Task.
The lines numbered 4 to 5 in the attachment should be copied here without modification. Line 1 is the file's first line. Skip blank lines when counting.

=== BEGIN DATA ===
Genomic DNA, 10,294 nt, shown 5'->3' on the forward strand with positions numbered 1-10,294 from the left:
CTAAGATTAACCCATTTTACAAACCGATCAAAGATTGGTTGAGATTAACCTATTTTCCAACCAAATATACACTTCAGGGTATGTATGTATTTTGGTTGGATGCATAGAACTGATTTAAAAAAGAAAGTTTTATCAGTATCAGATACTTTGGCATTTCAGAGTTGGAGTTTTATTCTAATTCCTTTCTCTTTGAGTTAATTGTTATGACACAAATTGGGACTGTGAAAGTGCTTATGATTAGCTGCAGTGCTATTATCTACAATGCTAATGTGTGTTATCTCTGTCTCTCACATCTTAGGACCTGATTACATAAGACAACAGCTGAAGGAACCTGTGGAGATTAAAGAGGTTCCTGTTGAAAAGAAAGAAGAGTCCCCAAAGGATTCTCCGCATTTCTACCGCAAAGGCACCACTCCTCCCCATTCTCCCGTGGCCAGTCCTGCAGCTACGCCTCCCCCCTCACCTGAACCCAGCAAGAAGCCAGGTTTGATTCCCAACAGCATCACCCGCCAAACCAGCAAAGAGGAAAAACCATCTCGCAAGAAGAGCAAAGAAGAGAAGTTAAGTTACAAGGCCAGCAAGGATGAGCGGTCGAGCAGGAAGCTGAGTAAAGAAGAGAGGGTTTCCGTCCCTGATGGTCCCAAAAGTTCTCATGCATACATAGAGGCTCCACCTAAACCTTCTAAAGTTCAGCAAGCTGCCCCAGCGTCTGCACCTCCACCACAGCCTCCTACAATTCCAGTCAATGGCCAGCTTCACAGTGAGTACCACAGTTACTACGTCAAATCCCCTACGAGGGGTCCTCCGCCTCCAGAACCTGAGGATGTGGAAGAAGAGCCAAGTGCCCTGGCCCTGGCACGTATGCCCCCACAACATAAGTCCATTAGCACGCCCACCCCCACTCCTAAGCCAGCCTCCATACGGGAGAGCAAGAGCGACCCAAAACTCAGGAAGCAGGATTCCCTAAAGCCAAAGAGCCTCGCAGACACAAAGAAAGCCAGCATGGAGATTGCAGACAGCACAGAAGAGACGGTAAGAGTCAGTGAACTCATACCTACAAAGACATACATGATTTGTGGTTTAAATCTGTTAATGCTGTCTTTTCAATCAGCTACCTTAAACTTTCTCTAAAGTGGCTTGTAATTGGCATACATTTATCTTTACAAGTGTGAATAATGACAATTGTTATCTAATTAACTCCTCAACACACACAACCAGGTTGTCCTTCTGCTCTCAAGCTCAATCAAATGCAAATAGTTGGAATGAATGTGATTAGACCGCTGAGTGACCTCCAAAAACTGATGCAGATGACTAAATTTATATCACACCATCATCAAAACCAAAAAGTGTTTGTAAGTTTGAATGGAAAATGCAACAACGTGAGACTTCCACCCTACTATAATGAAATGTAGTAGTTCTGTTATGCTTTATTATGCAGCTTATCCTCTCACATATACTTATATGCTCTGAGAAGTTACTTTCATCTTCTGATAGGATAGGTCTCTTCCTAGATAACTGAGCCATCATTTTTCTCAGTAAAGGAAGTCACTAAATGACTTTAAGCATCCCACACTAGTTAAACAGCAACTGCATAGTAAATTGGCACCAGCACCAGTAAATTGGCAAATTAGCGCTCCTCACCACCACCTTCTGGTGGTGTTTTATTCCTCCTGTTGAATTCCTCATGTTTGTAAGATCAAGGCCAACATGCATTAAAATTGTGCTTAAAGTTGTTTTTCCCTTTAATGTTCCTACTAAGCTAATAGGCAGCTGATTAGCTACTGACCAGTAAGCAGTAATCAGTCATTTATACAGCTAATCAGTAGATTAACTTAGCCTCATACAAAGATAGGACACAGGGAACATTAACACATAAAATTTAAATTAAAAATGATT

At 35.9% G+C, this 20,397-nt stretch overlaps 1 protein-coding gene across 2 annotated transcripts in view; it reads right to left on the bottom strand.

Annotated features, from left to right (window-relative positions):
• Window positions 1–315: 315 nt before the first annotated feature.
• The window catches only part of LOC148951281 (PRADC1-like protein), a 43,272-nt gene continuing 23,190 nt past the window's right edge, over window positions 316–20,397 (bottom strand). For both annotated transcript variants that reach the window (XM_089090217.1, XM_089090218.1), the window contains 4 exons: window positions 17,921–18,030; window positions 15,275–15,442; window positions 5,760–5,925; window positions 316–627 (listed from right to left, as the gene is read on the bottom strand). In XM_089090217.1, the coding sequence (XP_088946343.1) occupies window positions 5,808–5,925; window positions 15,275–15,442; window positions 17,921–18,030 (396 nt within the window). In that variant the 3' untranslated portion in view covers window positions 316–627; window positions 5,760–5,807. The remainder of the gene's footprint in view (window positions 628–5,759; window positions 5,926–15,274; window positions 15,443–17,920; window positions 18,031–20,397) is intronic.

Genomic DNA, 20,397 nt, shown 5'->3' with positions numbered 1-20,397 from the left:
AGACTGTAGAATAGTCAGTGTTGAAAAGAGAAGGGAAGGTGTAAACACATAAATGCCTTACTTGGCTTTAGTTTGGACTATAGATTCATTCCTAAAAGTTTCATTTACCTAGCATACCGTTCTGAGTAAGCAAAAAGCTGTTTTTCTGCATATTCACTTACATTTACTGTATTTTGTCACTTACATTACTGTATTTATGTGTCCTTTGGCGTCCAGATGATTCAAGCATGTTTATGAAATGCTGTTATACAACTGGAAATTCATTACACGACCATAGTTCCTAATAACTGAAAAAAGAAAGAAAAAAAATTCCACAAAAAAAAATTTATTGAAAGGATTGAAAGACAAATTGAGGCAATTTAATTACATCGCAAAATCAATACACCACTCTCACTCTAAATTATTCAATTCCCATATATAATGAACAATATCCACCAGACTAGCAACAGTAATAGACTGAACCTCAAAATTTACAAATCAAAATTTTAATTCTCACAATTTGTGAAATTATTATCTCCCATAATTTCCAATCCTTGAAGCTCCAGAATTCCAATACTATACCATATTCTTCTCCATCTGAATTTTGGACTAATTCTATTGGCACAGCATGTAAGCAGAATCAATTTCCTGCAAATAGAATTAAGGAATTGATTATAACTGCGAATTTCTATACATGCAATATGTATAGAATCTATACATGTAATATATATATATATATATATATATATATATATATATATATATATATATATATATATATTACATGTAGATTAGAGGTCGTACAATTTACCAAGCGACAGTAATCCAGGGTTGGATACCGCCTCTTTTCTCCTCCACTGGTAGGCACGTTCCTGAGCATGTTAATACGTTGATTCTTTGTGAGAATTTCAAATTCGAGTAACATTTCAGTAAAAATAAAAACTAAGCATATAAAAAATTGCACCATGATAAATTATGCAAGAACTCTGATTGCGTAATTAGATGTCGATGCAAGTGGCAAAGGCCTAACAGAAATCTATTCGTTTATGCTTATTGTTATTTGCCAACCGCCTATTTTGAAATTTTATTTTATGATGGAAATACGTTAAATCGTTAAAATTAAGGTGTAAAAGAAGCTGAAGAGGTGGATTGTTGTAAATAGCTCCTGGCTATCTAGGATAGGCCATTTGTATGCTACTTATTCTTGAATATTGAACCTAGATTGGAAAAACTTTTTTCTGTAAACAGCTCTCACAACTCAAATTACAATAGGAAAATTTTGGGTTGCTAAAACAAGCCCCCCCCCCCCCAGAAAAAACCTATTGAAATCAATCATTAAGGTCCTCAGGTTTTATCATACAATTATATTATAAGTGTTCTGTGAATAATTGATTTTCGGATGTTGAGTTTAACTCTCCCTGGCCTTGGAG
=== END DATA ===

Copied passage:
Annotated features, from left to right (window-relative positions):
• Window positions 1–315: 315 nt before the first annotated feature.